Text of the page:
Shadow Secretary of State for Exiting the European Union Keir Starmer has heard why #FairFarmFunding and clarity of future trade deals is crucial for the survival of rural Wales and its farming communities, when he visited a beef and sheep farm in Glamorgan.
Opening the gates to Flaxland farm to show the Brexit Shadow Secretary why Wales and its rural communities need to keep the same amount of funding as it currently receives and why farmers are so worried about their export market, were FUW Glamorgan County Chairman Richard Walker and his partner Rachel Edwards.
The couple run the 120 acre holding just outside of Barry, and look after 120 breeding ewes, 3 rams, 40 lambs from last year, 150 lambs from this year and 100 cattle (consisting of 37 breeding 60 young stock).
“The big question for farmers up and down Wales is where are we going to sell our produce to and under what conditions. Most of the lambs born this year will be sold into a post-Brexit market but nobody knows what that market looks like and where it is,” said Richard Walker.
He added that farmers were getting incredibly anxious about the future with many questioning if it is worth their while to continue producing food at all.
“The fact that the UK Government is even considering signing trade deals which would allow cheap food imports to flood our supermarket shelves is quite frankly outrageous and I certainly hope that this will not happen. Welsh farmers have to comply with some of the highest animal health and welfare standards in the world, which comes at a cost. So how can we be expected to produce cheap food, to the same standard, with no market to sell to?” said Richard Walker.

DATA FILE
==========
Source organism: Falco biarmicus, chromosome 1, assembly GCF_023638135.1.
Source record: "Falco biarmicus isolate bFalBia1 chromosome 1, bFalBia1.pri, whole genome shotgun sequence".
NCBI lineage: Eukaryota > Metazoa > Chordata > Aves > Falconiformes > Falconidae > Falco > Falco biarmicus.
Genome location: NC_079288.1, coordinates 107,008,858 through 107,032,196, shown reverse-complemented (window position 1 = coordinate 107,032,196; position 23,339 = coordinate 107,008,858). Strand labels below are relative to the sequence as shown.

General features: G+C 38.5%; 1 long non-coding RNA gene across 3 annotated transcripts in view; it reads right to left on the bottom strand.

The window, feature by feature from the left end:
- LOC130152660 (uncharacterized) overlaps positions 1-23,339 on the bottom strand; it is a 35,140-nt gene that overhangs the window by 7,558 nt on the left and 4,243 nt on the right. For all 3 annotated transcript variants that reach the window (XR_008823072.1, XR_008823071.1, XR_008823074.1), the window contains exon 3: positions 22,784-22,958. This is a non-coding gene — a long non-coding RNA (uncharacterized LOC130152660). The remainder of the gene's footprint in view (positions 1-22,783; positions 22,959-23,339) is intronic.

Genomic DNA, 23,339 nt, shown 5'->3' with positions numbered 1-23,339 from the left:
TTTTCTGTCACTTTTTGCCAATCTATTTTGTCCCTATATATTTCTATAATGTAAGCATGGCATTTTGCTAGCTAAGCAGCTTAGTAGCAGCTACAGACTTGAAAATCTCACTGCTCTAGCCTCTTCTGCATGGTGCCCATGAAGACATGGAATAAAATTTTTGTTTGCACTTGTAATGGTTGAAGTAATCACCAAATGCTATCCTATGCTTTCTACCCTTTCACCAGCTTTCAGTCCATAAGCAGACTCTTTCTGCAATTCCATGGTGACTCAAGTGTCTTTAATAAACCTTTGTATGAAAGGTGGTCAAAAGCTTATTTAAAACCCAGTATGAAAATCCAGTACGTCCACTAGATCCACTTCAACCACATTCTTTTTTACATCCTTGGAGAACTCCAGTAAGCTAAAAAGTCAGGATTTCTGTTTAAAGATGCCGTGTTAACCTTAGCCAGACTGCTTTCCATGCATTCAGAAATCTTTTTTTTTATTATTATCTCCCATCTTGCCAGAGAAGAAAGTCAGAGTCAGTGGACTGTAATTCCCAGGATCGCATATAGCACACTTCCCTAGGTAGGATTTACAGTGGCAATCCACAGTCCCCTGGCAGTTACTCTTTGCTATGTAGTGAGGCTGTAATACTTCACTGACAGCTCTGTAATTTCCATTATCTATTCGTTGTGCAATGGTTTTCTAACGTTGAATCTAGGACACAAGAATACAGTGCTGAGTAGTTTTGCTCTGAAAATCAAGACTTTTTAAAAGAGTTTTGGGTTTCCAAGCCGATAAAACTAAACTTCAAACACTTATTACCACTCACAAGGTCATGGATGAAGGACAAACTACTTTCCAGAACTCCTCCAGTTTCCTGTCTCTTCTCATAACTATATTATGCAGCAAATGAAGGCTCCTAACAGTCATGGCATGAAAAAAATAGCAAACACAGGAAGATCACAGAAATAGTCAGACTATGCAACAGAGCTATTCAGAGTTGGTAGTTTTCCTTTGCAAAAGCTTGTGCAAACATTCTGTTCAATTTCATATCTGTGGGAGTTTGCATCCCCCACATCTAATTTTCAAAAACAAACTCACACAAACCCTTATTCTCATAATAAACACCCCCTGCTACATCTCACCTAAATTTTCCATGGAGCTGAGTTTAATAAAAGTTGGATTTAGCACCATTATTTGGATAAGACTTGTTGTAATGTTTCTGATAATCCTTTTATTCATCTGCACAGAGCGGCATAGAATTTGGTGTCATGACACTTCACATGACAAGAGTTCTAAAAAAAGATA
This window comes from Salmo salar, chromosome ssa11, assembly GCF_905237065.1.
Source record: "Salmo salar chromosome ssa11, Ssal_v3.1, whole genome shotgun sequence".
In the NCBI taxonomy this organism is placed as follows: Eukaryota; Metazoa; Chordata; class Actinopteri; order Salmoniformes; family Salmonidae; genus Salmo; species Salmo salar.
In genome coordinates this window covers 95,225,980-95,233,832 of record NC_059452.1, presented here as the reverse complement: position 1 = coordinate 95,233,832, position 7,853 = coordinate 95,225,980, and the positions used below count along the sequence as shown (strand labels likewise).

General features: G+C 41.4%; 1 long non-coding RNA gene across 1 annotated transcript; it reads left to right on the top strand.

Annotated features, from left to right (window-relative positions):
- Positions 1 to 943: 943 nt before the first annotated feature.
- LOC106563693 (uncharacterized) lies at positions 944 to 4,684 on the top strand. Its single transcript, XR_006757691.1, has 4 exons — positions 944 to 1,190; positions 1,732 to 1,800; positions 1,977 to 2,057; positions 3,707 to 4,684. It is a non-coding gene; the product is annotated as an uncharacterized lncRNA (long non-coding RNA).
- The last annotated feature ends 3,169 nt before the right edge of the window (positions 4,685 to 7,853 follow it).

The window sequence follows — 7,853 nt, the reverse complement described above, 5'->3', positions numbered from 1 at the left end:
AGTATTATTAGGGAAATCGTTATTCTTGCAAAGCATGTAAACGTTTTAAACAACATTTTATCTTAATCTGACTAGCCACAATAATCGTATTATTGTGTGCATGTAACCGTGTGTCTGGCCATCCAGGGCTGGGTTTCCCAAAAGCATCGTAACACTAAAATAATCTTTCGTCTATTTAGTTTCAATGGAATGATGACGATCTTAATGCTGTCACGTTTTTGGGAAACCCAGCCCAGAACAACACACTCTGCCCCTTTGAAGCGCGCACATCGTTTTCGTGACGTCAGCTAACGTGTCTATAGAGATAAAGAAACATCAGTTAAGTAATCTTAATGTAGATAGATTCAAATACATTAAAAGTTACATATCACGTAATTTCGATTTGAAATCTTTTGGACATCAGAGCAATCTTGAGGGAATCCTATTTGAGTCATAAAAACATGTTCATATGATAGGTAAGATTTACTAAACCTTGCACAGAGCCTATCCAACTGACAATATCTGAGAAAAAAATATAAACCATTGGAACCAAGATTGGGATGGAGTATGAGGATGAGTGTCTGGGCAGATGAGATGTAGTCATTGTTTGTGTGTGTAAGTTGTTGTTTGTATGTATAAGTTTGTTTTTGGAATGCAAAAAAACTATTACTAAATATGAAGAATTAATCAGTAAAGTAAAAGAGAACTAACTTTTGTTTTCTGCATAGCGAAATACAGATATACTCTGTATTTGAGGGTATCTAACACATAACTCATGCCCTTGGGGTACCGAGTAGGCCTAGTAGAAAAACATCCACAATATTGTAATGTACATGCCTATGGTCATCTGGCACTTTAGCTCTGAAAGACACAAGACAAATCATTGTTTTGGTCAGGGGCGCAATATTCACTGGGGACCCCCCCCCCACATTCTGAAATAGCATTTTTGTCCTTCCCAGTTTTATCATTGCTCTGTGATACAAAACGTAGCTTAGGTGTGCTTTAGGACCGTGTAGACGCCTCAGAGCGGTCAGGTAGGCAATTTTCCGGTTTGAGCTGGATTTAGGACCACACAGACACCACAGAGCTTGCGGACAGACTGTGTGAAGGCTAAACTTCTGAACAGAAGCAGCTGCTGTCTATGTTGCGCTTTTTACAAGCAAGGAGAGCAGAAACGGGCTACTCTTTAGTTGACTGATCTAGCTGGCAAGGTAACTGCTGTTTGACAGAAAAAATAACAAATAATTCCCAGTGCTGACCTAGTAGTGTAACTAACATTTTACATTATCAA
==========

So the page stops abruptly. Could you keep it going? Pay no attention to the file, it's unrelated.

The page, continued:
Talking about the urgent need for clarity on funding the FUW highlighted that Welsh rural communities currently receive around £350 million a year through the EU’s Common Agricultural Policy, with some £260 going to support farmers.
FUW Managing Director Alan Davies said:
“Whilst we acknowledge that the UK Government has said that it will match the current EU budget that supports farming and our rural economies, there is no clarity of how much money will actually be received in Wales – despite assurances from Michael Gove that this allocation will be not be calculated using the Barnett formula, which would see farmers in Wales lose 40% of their funding.
“We fear that if no steps are taken to resolve this issue very quickly then the family farms here in Wales will be seriously disadvantaged. Since the referendum we have recommended that funding for agriculture in Wales should be ring-fenced, because we don’t want to see a situation where health and education is competing for money that would otherwise go to farming.
“We hope and expect the UK and Welsh Governments to develop a management structure to ensure this does not happen. But we also need clarity on how much money will be available to Welsh Government for agriculture.”